Each time I’ve done a ride that benefits cancer research and survivorship, I realize that I’ve entered into a community of families of all sorts. There are families cheering riders out onto the road, families holding their loved ones during opening ceremony speeches, families of cycling clubs with their arms on each other’s shoulders as tears drop down their cheeks, and families that hold a place in my heart – families and friends whose lives have been changed forever by cancer.
Almost 10 years ago, our friends were living the dream. They were professionals moving up the ladder, enjoying their two great kids, a boy and girl. They were able to give their family new adventures all the time. Life always seemed to provide them something to laugh about together. When the husband got a promotion, they moved and their life seemed to get even better. They were closer to family, in a beautiful area of Ontario. There was a job for his wife. The kids could go to a great school across the street. There was a fenced yard for the dogs. A pool for the kids. It was perfect. All of us friends were so happy for them.
Not soon after establishing their new life, their son displayed flu-like symptoms. The next thing we knew, he was admitted to the hospital for emergency brain surgery. From that point on, life changed forever. For their family and for everyone they knew. Rather than celebrating with them on the phone about all the new and fun things they were doing in their new setting, we were reading their blog written from the hospital. Their life became the hospital. Their family was split between their home and their son’s hospital room. Those of us not with them felt helpless and grabbed at anything we could do to ease their pain and stop this from being their reality.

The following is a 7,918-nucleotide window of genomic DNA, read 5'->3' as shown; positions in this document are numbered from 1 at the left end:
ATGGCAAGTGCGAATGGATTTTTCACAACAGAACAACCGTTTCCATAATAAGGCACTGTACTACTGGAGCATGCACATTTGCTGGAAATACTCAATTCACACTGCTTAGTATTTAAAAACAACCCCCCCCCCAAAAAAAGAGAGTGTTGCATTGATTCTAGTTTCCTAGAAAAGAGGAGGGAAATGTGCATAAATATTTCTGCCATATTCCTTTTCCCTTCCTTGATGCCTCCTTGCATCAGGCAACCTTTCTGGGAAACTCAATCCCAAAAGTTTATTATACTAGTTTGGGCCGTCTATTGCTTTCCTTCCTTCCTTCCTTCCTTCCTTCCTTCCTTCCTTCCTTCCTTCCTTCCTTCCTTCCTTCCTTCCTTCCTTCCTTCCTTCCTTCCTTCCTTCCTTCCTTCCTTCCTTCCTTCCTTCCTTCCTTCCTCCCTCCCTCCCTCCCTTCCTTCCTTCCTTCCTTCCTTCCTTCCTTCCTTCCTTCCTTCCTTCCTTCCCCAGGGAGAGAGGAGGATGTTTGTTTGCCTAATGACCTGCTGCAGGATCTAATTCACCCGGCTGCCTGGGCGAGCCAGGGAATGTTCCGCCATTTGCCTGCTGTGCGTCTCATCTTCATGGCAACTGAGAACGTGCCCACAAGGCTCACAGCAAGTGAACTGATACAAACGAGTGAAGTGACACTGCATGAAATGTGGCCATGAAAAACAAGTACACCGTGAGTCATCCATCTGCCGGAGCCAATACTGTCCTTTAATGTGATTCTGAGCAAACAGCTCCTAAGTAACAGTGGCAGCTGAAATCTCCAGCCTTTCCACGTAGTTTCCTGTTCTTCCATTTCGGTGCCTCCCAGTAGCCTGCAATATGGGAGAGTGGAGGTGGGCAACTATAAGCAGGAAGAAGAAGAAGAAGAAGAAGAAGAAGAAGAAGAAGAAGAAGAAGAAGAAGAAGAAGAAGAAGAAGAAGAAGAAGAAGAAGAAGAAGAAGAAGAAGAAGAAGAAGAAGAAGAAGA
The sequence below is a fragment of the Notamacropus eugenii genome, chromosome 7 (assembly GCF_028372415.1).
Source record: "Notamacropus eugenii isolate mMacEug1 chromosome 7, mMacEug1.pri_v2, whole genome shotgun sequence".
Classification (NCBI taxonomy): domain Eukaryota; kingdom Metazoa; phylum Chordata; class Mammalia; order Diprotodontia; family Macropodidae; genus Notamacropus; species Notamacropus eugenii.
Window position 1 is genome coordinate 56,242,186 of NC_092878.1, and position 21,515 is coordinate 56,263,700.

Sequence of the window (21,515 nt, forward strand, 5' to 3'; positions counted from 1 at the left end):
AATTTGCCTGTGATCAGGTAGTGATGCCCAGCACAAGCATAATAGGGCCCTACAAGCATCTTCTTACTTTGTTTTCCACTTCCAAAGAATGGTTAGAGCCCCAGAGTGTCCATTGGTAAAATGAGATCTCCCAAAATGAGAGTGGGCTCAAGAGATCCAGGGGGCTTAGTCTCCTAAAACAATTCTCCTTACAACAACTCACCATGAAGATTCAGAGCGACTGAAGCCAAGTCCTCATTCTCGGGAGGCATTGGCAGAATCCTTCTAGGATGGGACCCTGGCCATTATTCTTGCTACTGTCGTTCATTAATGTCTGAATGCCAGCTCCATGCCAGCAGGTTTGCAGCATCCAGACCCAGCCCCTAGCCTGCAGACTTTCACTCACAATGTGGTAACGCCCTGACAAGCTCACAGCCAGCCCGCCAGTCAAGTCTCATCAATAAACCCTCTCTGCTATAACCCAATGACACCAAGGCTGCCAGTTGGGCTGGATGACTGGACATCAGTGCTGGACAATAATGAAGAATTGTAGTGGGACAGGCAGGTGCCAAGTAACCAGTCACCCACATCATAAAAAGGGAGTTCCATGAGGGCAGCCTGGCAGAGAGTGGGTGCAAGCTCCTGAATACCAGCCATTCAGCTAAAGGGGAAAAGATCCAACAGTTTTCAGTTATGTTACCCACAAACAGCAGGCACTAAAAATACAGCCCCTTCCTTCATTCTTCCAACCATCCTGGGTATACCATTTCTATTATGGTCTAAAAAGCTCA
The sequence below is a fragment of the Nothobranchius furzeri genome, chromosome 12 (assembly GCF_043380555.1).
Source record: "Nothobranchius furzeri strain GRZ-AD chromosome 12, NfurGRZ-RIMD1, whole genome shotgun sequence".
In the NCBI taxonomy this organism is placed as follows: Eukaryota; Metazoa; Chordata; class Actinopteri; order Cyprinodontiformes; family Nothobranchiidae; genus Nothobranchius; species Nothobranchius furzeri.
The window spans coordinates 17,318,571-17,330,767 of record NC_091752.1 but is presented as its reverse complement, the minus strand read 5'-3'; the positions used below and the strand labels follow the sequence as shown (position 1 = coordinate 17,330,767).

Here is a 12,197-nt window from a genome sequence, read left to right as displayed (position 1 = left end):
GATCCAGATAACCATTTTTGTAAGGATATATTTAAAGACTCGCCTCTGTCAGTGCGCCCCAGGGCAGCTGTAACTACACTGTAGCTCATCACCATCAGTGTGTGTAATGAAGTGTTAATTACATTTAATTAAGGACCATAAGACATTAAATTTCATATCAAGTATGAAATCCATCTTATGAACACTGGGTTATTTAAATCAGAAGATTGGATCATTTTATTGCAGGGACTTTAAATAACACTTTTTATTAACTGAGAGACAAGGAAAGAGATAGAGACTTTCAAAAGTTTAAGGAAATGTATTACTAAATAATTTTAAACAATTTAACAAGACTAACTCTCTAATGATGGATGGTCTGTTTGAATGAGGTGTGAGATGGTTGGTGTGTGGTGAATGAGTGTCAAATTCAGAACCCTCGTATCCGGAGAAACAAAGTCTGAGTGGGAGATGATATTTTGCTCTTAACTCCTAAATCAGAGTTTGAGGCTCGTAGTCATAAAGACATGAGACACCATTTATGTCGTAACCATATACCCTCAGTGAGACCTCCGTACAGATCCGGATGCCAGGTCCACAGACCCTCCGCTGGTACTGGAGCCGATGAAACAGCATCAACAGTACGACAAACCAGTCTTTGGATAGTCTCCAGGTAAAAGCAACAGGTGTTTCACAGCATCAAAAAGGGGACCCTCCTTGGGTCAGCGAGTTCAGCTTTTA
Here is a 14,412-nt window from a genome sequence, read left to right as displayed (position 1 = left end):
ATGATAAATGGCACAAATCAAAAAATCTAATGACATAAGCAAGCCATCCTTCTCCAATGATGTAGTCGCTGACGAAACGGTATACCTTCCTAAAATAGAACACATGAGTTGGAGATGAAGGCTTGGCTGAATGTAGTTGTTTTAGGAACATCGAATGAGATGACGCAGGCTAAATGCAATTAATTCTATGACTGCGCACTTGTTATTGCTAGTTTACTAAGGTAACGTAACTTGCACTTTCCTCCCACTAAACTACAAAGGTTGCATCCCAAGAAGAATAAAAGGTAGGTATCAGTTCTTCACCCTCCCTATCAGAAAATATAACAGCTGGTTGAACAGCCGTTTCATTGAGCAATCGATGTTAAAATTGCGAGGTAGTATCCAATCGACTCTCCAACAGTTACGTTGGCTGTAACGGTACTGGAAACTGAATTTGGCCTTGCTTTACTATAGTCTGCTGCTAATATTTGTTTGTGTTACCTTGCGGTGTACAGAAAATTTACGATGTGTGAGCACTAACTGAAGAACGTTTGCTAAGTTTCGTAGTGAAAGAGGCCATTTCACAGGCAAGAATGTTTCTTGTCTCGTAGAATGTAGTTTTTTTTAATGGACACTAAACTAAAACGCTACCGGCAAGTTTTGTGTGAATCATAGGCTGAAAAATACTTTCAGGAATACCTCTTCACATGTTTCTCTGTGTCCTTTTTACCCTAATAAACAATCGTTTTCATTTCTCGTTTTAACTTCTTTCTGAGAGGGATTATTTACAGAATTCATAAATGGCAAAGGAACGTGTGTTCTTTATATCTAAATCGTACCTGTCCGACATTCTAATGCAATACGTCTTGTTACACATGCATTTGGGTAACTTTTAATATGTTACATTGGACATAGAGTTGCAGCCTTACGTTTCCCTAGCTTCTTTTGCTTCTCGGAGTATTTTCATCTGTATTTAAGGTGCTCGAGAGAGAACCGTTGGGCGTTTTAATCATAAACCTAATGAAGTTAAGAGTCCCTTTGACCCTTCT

Ten years later, their son has been back at school, and the family can speak of the amazing help they got during that time. But the appointments and interventions haven’t stopped. There are still therapies, checkups, and surgeries as a result of the effects of their son’s childhood cancer.
So, here I am, touched forever by my friends’ experience. I’m fortunate to be healthy and strong, with the gift of time to spend hours on my bike. The Sears National Kids Cancer Ride is the thing I can do to make a big impact on getting rid of childhood cancer. No child should suffer with this terrible disease and no parent should ever hear the words “your child has cancer” or to lose their child to cancer.
There are more than 10,000 children in Canada living with cancer and 1,700 new cases every year and it’s the leading cause of non-accidental death of children in Canada. Only 3% of all cancer research dollars are directed towards childhood cancers.
However, with the Sears National Kids Cancer Ride (www.SNKCR2017), 100 % of the $15 000 minimum I must raise goes directly to helping the kids.
I feel like my years of doing the Ontario Tour For Kids, and previously, other large charity rides, has prepared me for all the challenges that come with this 18 day cross-Canada ride. I know there are people out there who want to help with this fight against cancer. I know anyone reading this has it in them to make a donation. Clicking on the link below is easy.